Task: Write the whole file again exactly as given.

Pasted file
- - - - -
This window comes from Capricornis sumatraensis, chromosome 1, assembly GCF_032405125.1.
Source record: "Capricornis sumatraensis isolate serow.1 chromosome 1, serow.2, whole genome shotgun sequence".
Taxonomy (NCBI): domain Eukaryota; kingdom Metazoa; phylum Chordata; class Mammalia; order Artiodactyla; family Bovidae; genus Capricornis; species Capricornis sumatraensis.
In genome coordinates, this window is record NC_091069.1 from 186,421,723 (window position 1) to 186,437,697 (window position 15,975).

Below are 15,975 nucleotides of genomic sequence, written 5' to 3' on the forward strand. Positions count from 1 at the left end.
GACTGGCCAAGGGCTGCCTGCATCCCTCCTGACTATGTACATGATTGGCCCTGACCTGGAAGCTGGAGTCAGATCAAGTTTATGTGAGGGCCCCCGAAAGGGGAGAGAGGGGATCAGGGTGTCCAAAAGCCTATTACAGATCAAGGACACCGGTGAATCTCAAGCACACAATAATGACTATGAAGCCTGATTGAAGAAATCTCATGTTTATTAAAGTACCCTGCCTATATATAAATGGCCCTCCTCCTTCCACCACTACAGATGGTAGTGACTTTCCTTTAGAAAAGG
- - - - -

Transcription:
This window comes from Capricornis sumatraensis, chromosome 1, assembly GCF_032405125.1.
Source record: "Capricornis sumatraensis isolate serow.1 chromosome 1, serow.2, whole genome shotgun sequence".
Taxonomy (NCBI): domain Eukaryota; kingdom Metazoa; phylum Chordata; class Mammalia; order Artiodactyla; family Bovidae; genus Capricornis; species Capricornis sumatraensis.
In genome coordinates, this window is record NC_091069.1 from 186,421,723 (window position 1) to 186,437,697 (window position 15,975).

Below are 15,975 nucleotides of genomic sequence, written 5' to 3' on the forward strand. Positions count from 1 at the left end.
GACTGGCCAAGGGCTGCCTGCATCCCTCCTGACTATGTACATGATTGGCCCTGACCTGGAAGCTGGAGTCAGATCAAGTTTATGTGAGGGCCCCCGAAAGGGGAGAGAGGGGATCAGGGTGTCCAAAAGCCTATTACAGATCAAGGACACCGGTGAATCTCAAGCACACAATAATGACTATGAAGCCTGATTGAAGAAATCTCATGTTTATTAAAGTACCCTGCCTATATATAAATGGCCCTCCTCCTTCCACCACTACAGATGGTAGTGACTTTCCTTTAGAAAAGG